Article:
To determine whether a natural person is identifiable, account should be taken of all the means reasonably likely to be used, such as singling out, either by the controller or by another person to identify the natural person directly or indirectly. To ascertain whether means are reasonably likely to be used to identify the natural person, account should be taken of all objective factors, such as the costs of and the amount of time required for identification, taking into consideration the available technology at the time of the processing and technological developments.
Through pseudonymisation, the data items that identify a person (i.e., the name) are substituted with a pseudonym, but the link between the pseudonym and the identifying data items can be retraced by using separate information (e.g., through a table linking pseudonyms and real names, or through cryptography key to decode the encrypted names). Recital (26) specifies that pseudonymised data still are personal data.
Personal data which have undergone pseudonymisation, which could be attributed to a natural person by the use of additional information should be considered to be information on an identifiable natural person. Also, If technological developments make it possible to turn anonymised data into personal data, such data are to be treated as personal data.
In connection with the GDPR definition of personal data, AI raises in particular two key issues:
(1) the ‘re-personalisation’ of anonymous data, namely the re-identification of the individuals to which such data are related;
(2) and the inference of further personal information from personal data that are already available.
Thanks to AI and big data the identifiability of the data subjects has vastly increased. The personal nature of a data idem no longer is a feature of that item separately considered. It has rather become a contextual feature. As shown above, an apparently anonymous data item becomes personal in the context of further personal data that enable re-identification. For instance, the identifiability of the Netflix movie reviewers supervened on the availability of their named reviews on IMDb. As it has been argued, ‘in any “reasonable” setting there is a piece of information that is in itself innocent, yet in conjunction with even a modified (noisy) version of the data yields a privacy breach.’
Consent according to Article 4(11) GDPR should be freely given, specific, informed and unambiguous, and be expressed through a clear affirmative action:
‘consent’ of the data subject means any freely given, specific, informed and unambiguous indication of the data subject’s wishes by which he or she, by a statement or by a clear affirmative action, signifies agreement to the processing of personal data relating to him or her.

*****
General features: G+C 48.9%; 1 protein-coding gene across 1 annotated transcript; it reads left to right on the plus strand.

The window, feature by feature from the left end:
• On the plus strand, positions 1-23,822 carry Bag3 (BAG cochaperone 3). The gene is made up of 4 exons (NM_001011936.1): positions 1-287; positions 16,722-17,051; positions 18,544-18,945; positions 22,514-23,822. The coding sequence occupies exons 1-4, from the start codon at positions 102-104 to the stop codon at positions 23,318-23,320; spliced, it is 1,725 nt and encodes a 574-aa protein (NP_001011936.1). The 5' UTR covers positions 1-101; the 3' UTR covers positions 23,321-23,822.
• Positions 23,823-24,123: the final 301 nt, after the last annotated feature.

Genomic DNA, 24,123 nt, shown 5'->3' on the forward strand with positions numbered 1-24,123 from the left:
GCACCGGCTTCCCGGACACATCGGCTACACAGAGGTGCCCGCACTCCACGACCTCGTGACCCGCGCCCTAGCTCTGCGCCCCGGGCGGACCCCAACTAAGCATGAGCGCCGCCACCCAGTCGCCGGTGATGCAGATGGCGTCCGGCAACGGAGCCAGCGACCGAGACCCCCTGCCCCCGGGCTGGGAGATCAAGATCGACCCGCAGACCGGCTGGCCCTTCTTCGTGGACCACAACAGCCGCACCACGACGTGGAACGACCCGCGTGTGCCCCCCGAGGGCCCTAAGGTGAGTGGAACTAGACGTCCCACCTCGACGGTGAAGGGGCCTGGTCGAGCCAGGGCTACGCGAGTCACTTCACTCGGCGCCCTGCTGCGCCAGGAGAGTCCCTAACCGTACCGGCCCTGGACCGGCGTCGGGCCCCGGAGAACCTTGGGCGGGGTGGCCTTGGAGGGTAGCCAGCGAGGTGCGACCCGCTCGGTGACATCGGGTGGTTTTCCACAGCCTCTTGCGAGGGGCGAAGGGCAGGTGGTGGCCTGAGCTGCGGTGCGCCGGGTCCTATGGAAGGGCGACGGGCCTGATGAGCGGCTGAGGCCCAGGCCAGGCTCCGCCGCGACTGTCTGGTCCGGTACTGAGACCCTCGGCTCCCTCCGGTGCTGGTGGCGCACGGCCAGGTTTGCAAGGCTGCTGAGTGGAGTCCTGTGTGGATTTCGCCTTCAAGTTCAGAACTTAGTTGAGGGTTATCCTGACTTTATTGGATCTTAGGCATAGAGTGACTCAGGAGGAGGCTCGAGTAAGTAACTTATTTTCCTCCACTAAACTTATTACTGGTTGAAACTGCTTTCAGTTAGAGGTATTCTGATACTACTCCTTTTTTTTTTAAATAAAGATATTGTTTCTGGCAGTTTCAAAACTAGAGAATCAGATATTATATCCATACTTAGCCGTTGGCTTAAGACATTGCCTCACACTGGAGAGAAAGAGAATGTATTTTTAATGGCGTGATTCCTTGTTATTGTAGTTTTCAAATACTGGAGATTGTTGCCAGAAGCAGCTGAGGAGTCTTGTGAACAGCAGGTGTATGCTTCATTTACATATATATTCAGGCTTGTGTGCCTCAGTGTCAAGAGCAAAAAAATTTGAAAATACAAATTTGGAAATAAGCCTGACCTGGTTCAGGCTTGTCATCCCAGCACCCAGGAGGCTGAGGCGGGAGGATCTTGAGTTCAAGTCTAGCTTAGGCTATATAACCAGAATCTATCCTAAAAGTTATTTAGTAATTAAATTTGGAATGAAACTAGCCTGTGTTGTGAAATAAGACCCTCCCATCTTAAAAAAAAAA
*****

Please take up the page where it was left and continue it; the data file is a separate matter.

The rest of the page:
The first issue pertains to the specificity of consent: does consent to the processing for a certain purpose also cover further AI-based processing, typically for data analytics and profiling? – e.g., can data on sales be used to analyse consumer preferences and send targeted advertising? This seems to be ruled out, since consent needs to be specific, so that it cannot extend beyond what is explicitly indicated. However, the fact that the data subject has only consented to processing for a certain purpose (e.g., client management) does not necessarily rule out that the data can be processed for a further legitimate purpose (e.g., business analytics): the further processing is permissible when it is covered by a legal basis, and it is not incompatible with the purpose for which the data were collected.
A tension exists between the use of AI and big data technologies and the purpose limitation requirement. These technologies enable the useful reuse of personal data for new purposes that are different from those for which the data were originally collected.
For instance, data collected for the purpose of contract management can be processed to learn consumers’ preferences and send targeted advertising; ‘likes’ that are meant to express and communicate one’s opinion may be used to detect psychological attitudes, political or commercial preferences, etc.
To establish whether the repurposing of data is legitimate, we need to determine whether a new purpose is ‘compatible’ or ‘not incompatible’ with the purpose for which the data were originally collected.
Data subjects’ rights
There has been a wide discussion on whether Article 15 of the GDPR should be read as granting data subjects the right to obtain an individualised explanation of automated assessments and decisions. Unfortunately, the formulation of Article 15 is very ambiguous, and that ambiguity is reflected in Recital 63. In particular it is not specified whether the obligation to provide information on the ‘logic involved’ only concerns providing general information on the methods adopted in the system, or rather specific information on how these methods where applied to the data subject
The use of AI makes it more likely that a decision will be based ‘solely’ on automated processing. This is due to the fact that humans may not have access to all the information that is used by AI systems, and may not have the ability to analyse and review the way in which this information is used. It may be impossible, or it may take an excessive effort to carry out an effective review – unless the system has been effectively engineered for transparency, which in some cases may be beyond the state of the art. Thus, especially when a large-scale opaque system is deployed, humans are likely to merely execute the automated suggestions by AI, even when they are formally in charge.